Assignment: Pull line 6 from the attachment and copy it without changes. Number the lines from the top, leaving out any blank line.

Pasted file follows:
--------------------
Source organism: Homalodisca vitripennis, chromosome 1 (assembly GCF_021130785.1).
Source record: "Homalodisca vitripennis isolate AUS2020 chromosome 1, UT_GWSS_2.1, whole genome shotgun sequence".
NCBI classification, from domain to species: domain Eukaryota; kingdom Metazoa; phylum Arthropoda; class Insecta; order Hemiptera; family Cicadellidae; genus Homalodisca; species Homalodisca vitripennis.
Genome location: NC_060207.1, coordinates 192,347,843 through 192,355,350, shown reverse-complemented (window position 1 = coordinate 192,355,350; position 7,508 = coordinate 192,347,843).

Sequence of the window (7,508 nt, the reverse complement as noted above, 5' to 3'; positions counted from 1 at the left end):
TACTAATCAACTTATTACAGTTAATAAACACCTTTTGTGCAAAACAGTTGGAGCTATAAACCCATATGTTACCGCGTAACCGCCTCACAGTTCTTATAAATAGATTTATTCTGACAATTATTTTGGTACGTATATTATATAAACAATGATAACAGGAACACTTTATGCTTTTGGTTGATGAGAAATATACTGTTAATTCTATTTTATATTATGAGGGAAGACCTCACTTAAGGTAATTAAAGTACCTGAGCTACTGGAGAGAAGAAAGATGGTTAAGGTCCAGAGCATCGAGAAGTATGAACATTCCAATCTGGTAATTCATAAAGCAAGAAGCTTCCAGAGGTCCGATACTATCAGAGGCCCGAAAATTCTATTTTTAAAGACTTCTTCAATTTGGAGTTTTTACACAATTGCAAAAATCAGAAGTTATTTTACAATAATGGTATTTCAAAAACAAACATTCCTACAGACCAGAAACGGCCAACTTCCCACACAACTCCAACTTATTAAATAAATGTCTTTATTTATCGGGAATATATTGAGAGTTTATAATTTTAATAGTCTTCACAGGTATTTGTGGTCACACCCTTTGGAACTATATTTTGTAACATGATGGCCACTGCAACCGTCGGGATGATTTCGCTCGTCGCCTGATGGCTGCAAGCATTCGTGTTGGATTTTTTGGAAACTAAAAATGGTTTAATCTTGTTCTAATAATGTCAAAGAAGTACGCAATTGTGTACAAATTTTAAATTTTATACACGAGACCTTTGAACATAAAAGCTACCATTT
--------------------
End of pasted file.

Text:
TACTAATCAACTTATTACAGTTAATAAACACCTTTTGTGCAAAACAGTTGGAGCTATAAACCCATATGTTACCGCGTAACCGCCTCACAGTTCTTATAAATAGATTTATTCTGACAATTATTTTGGTACGTATATTATATAAACAATGATAACAGGAACACTTTATGCTTTTGGTTGATGAGAAATATACTGTTAATTCTATTTTATATTATGAGGGAAGACCTCACTTAAGGTAATTAAAGTACCTGAGCTACTGGAGAGAAGAAAGATGGTTAAGGTCCAGAGCATCGAGAAGTATGAACATTCCAATCTGGTAATTCATAAAGCAAGAAGCTTCCAGAGGTCCGATACTATCAGAGGCCCGAAAATTCTATTTTTAAAGACTTCTTCAATTTGGAGTTTTTACACAATTGCAAAAATCAGAAGTTATTTTACAATAATGGTATTTCAAAAACAAACATTCCTACAGACCAGAAACGGCCAACTTCCCACACAACTCCAACTTATTAAATAAATGTCTTTATTTATCGGGAATATATTGAGAGTTTATAATTTTAATAGTCTTCACAGGTATTTGTGGTCACACCCTTTGGAACTATATTTTGTAACATGATGGCCACTGCAACCGTCGGGATGATTTCGCTCGTCGCCTGATGGCTGCAAGCATTCGTGTTGGATTTTTTGGAAACTAAAAATGGTTTAATCTTGTTCTAATAATGTCAAAGAAGTACGCAATTGTGTACAAATTTTAAATTTTATACACGAGACCTTTGAACATAAAAGCTACCATTT